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NIST F1 and F2



Thomas P. Heavner, Tom Parker, Jon H. Shirley, Steven R. Jefferts


The National Institute of Standards and Technology operates a cesium fountain primary frequency standard, NIST-F1, which has been contributing to International Atomic Time (TAI) since 1999. At the time of the last Symposium on Frequency Standards and Metrology in 2001, the uncertainty of the standard was df/f=1x10-15 which was at that time the state-of-the art. During the intervening 7 years we have improved NIST-F1 so that the uncertainty is currently df/f=3x10-16 dominated by uncertainty in the Blackbody radiation induced frequency shift. In order to circumvent the uncertainty associated with the blackbody shift we have built a new fountain, NIST-F2, in which the microwave interrogation region is cryogenic (80K) reducing the blackbody shift to negligible levels. We briefly describe here the series of improvements to NIST-F1 which have allowed its uncertainty to reach the low 10^-16 level and present the first results from NIST-F2.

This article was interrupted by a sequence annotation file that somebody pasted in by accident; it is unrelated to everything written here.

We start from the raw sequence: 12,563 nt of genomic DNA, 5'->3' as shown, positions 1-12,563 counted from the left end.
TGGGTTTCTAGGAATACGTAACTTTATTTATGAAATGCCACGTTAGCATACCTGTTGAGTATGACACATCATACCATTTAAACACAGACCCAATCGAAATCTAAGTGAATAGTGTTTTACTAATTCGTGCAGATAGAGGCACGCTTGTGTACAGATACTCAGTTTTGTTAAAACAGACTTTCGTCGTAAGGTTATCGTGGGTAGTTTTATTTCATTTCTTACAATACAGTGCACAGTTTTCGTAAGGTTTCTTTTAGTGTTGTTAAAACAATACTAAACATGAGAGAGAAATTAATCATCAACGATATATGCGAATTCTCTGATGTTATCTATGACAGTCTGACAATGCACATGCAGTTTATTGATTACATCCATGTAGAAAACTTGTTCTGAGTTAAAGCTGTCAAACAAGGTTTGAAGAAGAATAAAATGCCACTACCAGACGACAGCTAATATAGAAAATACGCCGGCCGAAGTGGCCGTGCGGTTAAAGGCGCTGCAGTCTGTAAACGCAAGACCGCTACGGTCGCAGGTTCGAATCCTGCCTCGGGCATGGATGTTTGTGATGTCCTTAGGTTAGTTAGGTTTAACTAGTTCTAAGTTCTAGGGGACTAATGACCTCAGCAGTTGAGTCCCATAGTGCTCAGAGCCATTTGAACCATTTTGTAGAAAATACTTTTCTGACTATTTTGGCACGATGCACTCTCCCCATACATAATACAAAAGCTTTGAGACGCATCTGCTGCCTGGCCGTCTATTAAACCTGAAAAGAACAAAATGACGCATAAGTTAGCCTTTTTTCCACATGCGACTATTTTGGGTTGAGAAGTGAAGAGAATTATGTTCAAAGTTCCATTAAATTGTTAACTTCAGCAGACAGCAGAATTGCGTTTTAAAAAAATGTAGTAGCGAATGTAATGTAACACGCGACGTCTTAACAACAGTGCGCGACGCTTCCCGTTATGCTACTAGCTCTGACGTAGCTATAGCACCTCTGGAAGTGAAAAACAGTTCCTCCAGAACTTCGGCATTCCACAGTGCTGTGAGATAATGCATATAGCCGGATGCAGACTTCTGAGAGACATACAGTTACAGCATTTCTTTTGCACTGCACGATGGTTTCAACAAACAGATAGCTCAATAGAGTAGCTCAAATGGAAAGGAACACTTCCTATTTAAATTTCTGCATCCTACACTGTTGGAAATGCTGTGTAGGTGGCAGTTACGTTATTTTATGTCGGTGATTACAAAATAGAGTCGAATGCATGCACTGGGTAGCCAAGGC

Proceedings Title
Proc. 2008 Symposium on Frequency Standards and Metrology
Conference Dates
October 5-10, 2008
Conference Location
Pacific Grove, CA, US


atomic clock, primary frequency standards, cesium fountain


Heavner, T. , Parker, T. , Shirley, J. and Jefferts, S. (2008), NIST F1 and F2, Proc. 2008 Symposium on Frequency Standards and Metrology, Pacific Grove, CA, US, [online], (Accessed July 20, 2024)


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Created October 4, 2008, Updated October 12, 2021